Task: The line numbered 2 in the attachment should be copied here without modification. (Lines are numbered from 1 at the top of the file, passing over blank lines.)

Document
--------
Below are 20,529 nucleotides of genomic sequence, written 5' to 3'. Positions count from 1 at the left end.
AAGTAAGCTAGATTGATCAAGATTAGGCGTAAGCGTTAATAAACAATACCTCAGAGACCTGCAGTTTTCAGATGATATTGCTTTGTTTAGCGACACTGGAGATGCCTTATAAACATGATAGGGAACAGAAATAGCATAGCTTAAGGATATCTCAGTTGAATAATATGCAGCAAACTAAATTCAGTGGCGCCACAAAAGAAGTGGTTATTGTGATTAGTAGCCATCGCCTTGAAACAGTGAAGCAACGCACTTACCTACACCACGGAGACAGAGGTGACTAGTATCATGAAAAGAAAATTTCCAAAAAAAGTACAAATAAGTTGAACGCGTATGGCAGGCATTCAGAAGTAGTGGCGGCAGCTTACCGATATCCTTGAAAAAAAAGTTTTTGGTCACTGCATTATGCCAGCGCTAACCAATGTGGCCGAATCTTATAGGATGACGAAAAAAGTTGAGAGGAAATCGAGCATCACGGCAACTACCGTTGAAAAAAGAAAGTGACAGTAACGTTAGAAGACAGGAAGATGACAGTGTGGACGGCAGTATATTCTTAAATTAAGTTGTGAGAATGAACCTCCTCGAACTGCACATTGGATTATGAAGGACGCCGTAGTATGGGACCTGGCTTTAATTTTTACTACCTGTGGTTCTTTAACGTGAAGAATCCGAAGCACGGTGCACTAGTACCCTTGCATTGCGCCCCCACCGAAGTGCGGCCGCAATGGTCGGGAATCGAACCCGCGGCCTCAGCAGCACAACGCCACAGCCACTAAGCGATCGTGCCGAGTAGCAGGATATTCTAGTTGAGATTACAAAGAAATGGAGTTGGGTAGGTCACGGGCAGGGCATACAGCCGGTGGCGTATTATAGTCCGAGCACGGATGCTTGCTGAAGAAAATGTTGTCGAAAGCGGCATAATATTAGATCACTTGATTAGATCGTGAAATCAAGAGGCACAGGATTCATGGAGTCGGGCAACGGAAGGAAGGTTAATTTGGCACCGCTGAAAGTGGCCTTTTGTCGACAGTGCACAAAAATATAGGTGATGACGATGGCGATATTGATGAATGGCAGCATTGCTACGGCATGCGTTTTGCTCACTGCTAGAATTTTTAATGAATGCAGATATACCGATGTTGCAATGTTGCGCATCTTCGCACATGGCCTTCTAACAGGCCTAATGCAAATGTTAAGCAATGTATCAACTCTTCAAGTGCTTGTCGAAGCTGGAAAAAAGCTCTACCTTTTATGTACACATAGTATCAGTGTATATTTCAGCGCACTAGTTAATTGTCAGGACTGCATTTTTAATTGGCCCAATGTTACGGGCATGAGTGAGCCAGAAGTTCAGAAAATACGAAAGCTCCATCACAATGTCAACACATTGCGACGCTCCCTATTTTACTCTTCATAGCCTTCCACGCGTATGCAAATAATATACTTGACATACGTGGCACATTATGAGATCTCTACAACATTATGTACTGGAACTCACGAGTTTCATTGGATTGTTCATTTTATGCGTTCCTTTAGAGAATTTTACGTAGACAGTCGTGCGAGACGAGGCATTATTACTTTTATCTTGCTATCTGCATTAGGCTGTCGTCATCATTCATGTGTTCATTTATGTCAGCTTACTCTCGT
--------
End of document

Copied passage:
AAGTAAGCTAGATTGATCAAGATTAGGCGTAAGCGTTAATAAACAATACCTCAGAGACCTGCAGTTTTCAGATGATATTGCTTTGTTTAGCGACACTGGAGATGCCTTATAAACATGATAGGGAACAGAAATAGCATAGCTTAAGGATATCTCAGTTGAATAATATGCAGCAAACTAAATTCAGTGGCGCCACAAAAGAAGTGGTTATTGTGATTAGTAGCCATCGCCTTGAAACAGTGAAGCAACGCACTTACCTACACCACGGAGACAGAGGTGACTAGTATCATGAAAAGAAAATTTCCAAAAAAAGTACAAATAAGTTGAACGCGTATGGCAGGCATTCAGAAGTAGTGGCGGCAGCTTACCGATATCCTTGAAAAAAAAGTTTTTGGTCACTGCATTATGCCAGCGCTAACCAATGTGGCCGAATCTTATAGGATGACGAAAAAAGTTGAGAGGAAATCGAGCATCACGGCAACTACCGTTGAAAAAAGAAAGTGACAGTAACGTTAGAAGACAGGAAGATGACAGTGTGGACGGCAGTATATTCTTAAATTAAGTTGTGAGAATGAACCTCCTCGAACTGCACATTGGATTATGAAGGACGCCGTAGTATGGGACCTGGCTTTAATTTTTACTACCTGTGGTTCTTTAACGTGAAGAATCCGAAGCACGGTGCACTAGTACCCTTGCATTGCGCCCCCACCGAAGTGCGGCCGCAATGGTCGGGAATCGAACCCGCGGCCTCAGCAGCACAACGCCACAGCCACTAAGCGATCGTGCCGAGTAGCAGGATATTCTAGTTGAGATTACAAAGAAATGGAGTTGGGTAGGTCACGGGCAGGGCATACAGCCGGTGGCGTATTATAGTCCGAGCACGGATGCTTGCTGAAGAAAATGTTGTCGAAAGCGGCATAATATTAGATCACTTGATTAGATCGTGAAATCAAGAGGCACAGGATTCATGGAGTCGGGCAACGGAAGGAAGGTTAATTTGGCACCGCTGAAAGTGGCCTTTTGTCGACAGTGCACAAAAATATAGGTGATGACGATGGCGATATTGATGAATGGCAGCATTGCTACGGCATGCGTTTTGCTCACTGCTAGAATTTTTAATGAATGCAGATATACCGATGTTGCAATGTTGCGCATCTTCGCACATGGCCTTCTAACAGGCCTAATGCAAATGTTAAGCAATGTATCAACTCTTCAAGTGCTTGTCGAAGCTGGAAAAAAGCTCTACCTTTTATGTACACATAGTATCAGTGTATATTTCAGCGCACTAGTTAATTGTCAGGACTGCATTTTTAATTGGCCCAATGTTACGGGCATGAGTGAGCCAGAAGTTCAGAAAATACGAAAGCTCCATCACAATGTCAACACATTGCGACGCTCCCTATTTTACTCTTCATAGCCTTCCACGCGTATGCAAATAATATACTTGACATACGTGGCACATTATGAGATCTCTACAACATTATGTACTGGAACTCACGAGTTTCATTGGATTGTTCATTTTATGCGTTCCTTTAGAGAATTTTACGTAGACAGTCGTGCGAGACGAGGCATTATTACTTTTATCTTGCTATCTGCATTAGGCTGTCGTCATCATTCATGTGTTCATTTATGTCAGCTTACTCTCGT